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My "National Review" op ed on fair weather federalism


Earlier today, National Review published my new op ed on "fair weather federalism," which explains how both left and right could benefit from a more systematic commitment to enforcing limits on federal government power. Here is an excerpt:

The Republicans are supposed to be the party of state autonomy and strict limits on federal power. But you would not know it based on the first six months of the Trump administration. On a variety of major issues involving immigration, law enforcement, and the "war on drugs," the administration's policies exemplify the phenomenon of "fair-weather federalism": respecting limits on federal power only when politically convenient….

Sadly, the Trump administration and the GOP are far from the only fair-weather federalists in politics. Many of the liberal Democrats currently relying on federalism principles to protect sanctuary cities against Trump decried those very constraints in the past, when they impeded progressive priorities.

Both the Left and the Right could benefit from a more principled commitment to limiting federal power…. This is especially true in an era of deep partisan polarization, when Democrats and Republicans are farther apart on most issues than they have been in decades….

Decentralization of power can also help defuse the partisan hatred that is poisoning our politics. If the federal government had less control over our lives, both sides would have less to fear from their opponents' victories at the national level.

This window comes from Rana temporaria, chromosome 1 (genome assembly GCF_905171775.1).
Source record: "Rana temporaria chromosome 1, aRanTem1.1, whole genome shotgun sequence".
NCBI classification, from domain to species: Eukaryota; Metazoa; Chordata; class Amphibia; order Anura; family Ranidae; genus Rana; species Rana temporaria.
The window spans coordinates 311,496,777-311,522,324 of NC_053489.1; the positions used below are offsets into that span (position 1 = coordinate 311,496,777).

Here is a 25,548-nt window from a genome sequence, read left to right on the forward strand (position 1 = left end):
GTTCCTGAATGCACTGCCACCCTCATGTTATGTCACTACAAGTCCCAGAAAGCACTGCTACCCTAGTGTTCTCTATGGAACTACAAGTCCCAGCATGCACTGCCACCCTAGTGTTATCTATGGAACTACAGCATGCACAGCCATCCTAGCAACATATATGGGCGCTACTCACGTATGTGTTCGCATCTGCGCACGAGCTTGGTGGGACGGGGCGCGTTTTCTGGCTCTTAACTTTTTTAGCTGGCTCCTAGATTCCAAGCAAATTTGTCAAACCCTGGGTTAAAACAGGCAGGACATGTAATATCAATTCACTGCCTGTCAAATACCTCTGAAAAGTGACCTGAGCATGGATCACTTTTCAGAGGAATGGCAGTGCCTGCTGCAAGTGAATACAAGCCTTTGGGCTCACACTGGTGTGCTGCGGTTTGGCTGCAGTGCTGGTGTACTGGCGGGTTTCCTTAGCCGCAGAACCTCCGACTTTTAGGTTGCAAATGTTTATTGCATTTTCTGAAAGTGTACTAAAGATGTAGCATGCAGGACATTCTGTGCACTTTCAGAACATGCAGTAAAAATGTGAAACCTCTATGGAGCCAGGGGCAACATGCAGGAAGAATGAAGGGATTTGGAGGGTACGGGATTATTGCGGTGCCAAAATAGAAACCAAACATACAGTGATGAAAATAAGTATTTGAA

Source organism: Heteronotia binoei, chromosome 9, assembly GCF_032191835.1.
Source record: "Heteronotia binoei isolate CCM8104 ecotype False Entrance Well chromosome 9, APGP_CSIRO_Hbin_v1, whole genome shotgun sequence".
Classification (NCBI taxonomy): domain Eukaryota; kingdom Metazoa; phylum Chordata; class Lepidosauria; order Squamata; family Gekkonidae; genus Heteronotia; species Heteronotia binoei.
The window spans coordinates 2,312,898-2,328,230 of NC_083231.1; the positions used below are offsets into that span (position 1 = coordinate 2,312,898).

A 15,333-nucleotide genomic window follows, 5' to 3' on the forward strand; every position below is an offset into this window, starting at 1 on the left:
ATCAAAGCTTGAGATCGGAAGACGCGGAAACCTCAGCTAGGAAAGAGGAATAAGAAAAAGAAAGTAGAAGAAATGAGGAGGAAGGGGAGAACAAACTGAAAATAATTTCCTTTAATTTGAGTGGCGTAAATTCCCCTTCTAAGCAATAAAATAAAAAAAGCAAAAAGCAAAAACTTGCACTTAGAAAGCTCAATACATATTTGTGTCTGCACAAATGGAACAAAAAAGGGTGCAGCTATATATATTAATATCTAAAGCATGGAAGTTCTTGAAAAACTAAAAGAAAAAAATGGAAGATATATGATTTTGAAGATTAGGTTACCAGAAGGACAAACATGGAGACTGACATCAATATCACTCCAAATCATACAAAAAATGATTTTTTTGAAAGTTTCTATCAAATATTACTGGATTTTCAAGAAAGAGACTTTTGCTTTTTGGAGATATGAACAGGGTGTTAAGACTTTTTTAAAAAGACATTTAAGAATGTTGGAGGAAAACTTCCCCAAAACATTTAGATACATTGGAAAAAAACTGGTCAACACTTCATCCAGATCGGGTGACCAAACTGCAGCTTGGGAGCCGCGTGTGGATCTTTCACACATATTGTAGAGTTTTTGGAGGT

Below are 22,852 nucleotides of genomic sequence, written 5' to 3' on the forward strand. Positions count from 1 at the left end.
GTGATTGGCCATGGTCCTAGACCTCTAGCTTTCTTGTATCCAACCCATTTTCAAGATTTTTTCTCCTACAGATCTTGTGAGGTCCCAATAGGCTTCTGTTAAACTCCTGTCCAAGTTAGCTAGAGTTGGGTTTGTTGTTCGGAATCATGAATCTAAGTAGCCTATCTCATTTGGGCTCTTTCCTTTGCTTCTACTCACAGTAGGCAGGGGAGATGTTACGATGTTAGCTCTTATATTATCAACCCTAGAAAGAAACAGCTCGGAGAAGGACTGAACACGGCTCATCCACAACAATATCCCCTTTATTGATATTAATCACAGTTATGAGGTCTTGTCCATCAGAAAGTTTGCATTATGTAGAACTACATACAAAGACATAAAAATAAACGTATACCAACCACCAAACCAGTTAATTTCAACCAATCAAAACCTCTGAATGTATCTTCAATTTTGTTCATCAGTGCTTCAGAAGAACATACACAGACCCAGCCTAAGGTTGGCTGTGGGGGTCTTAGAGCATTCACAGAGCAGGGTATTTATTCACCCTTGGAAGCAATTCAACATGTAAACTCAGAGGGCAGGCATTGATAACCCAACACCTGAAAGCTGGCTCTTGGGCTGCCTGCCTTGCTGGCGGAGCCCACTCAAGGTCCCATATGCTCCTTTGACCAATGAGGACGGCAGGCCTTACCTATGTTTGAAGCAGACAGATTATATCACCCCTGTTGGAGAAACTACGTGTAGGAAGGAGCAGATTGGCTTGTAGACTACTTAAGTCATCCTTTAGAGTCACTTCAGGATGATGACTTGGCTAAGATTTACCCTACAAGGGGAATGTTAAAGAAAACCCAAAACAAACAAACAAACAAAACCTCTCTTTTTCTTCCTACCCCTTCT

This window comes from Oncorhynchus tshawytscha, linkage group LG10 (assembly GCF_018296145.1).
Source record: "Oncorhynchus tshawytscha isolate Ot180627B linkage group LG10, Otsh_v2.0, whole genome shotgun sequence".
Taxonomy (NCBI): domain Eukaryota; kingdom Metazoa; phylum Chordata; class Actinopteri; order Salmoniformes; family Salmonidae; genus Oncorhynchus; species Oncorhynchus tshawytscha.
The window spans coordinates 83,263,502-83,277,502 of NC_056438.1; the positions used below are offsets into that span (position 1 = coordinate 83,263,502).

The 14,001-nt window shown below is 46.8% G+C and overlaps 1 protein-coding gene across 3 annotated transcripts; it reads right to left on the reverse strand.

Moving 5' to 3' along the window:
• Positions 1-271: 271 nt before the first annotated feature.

Fair weather federalism does have some occasional benefits. But a more consistent and systematic approach would better.

I previously wrote about this issue here, here, and here. I have also written about recent efforts to promote cross-ideological support for federalism, by leading left of center legal scholars Jeffrey Rosen and Yale Law School Dean Heather Gerken.

UPDATE: Dan Cadman of the Center For Immigration Studies criticizes the sanctuary cities part of my op ed in this post. He claims that immigration policy must be a function of the federal government. But he simply ignores the main reasons why Trump's and Sessions' attacks on sanctuary cities undermine federalism: that the federal government cannot impose conditions on grants to state and local governments unless they have been clearly stated by Congress in advance.They cannot be added after the fact by the executive. This is true regardless of whether the purpose of the condition is an issue generally within the power of the federal government or not. In addition, the Constitution does not allow the federal government to commandeer state and local governments to help enforce federal law—even if the federal law in question is otherwise within Congress' power. All sanctuary city policies do is prevent local and state law enforcement authorities from providing assistance to federal law enforcement agencies.